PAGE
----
The new bullying laws are not the only legal obligations arising from bullying behaviour in the workplace. Bullying behaviour in the workplace also puts employers at risk of claims related to:
- unfair dismissal
- adverse action
- sexual harassment
- discrimination, and
- work health safety.
Consequently, multiple actions may be taken about the alleged bullying behaviour. For example, a worker could lodge an application with the FWC under the anti-bullying provisions and also make a complaint under applicable WHS laws. They may also make an application under other provisions in the FW Act, such as the general protections provisions, if they suffer adverse action, dismissal or discrimination as a result of raising the bullying as an issue.
Implications for employers
The broad application of the new anti-bullying laws means that a claim could potentially be made by almost any individual at the workplace. The often serious impact of bullying conduct on victims and the potential for it to be ingrained in the work culture, complicates the risk and compounds the difficulty of complying with any order made by the FWC.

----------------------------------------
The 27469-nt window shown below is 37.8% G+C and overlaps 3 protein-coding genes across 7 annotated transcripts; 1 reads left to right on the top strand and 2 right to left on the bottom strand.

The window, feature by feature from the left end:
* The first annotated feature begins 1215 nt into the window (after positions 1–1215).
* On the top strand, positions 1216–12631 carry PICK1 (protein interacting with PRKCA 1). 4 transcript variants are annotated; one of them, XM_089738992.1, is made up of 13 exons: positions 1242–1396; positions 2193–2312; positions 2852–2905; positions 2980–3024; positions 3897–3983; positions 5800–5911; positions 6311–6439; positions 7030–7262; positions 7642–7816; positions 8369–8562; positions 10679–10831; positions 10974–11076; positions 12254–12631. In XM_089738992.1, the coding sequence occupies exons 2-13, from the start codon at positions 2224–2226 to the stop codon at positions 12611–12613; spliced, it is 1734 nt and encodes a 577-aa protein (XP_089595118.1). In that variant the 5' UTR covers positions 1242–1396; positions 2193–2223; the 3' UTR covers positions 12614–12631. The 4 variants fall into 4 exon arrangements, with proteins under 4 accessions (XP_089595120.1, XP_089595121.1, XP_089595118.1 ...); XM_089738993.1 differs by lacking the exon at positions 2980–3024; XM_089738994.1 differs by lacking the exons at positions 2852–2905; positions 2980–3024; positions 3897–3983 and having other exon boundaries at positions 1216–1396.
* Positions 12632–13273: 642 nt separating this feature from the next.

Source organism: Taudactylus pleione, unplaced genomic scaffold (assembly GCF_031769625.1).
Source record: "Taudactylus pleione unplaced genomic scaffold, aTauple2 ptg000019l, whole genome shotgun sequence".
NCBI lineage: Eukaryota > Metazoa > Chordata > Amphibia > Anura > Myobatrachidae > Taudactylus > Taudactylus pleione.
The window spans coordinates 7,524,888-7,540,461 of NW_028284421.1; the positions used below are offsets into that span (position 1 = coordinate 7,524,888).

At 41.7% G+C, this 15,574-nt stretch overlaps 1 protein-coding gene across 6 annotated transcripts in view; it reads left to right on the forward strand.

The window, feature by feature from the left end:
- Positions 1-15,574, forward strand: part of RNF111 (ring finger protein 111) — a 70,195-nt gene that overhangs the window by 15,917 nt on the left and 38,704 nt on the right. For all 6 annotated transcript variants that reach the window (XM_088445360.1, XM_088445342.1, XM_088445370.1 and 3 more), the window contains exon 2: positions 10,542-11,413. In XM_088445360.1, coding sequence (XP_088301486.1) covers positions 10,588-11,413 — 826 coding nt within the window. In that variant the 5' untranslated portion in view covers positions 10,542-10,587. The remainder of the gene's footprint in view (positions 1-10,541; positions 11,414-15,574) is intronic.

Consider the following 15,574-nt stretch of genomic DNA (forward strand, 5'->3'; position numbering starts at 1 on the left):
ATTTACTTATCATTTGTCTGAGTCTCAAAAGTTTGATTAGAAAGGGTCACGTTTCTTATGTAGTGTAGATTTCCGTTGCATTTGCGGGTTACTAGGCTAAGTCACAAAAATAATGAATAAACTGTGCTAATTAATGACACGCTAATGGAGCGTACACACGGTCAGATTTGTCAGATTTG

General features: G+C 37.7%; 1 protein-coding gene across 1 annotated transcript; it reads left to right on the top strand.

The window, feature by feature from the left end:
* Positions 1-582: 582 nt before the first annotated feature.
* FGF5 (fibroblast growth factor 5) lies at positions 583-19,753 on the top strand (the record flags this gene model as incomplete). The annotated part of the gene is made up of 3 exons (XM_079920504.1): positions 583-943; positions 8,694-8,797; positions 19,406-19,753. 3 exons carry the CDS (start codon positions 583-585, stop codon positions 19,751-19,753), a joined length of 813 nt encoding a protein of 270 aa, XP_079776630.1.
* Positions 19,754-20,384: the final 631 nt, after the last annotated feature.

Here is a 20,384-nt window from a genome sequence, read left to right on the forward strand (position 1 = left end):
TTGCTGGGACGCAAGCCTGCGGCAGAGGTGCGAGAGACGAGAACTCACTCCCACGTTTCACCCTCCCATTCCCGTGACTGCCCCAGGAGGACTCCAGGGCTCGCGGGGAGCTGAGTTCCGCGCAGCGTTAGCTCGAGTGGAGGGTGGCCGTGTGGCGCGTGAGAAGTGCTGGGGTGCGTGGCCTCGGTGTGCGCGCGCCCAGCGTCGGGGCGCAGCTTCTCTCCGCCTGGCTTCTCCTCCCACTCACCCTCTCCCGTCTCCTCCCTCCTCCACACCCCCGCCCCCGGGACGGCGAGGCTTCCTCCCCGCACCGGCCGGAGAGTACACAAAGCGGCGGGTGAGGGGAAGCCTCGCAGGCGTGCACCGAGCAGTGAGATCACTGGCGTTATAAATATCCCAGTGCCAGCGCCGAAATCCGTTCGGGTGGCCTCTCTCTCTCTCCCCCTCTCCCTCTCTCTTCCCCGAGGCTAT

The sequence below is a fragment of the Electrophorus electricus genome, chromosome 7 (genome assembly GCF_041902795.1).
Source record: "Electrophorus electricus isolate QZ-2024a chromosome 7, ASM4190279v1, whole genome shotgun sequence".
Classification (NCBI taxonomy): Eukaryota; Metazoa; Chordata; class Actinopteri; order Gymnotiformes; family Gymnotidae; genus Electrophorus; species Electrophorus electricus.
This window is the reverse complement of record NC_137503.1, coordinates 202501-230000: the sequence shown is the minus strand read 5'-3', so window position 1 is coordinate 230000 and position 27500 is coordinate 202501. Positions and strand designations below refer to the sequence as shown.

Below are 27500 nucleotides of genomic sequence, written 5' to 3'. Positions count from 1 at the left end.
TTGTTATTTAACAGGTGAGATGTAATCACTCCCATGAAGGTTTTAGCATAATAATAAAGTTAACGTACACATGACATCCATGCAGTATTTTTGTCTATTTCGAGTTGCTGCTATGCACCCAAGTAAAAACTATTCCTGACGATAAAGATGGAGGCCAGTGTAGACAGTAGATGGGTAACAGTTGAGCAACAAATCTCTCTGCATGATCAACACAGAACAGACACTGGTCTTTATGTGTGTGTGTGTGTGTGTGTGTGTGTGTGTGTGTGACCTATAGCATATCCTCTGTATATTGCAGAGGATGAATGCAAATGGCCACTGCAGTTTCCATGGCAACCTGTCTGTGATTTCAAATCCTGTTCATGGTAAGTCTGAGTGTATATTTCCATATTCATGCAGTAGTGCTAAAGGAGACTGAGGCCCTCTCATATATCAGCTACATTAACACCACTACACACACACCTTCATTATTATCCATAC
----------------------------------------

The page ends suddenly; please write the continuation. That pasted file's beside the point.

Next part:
Consequently, a whole of business approach should be taken by employers to manage potential bullying claims. Employers need to take steps to implement appropriate policies and procedures to prevent and deal with bullying complaints, should they arise.
- Positive culture: Ensure that the workplace has a positive culture in which bullying is not tolerated at any level.
- Anti-bullying policy: Implement and promote an anti-bullying policy. As bullying can occur through many different forums, consider if the policy should cover interactions on social media or interactions outside the immediate workplace.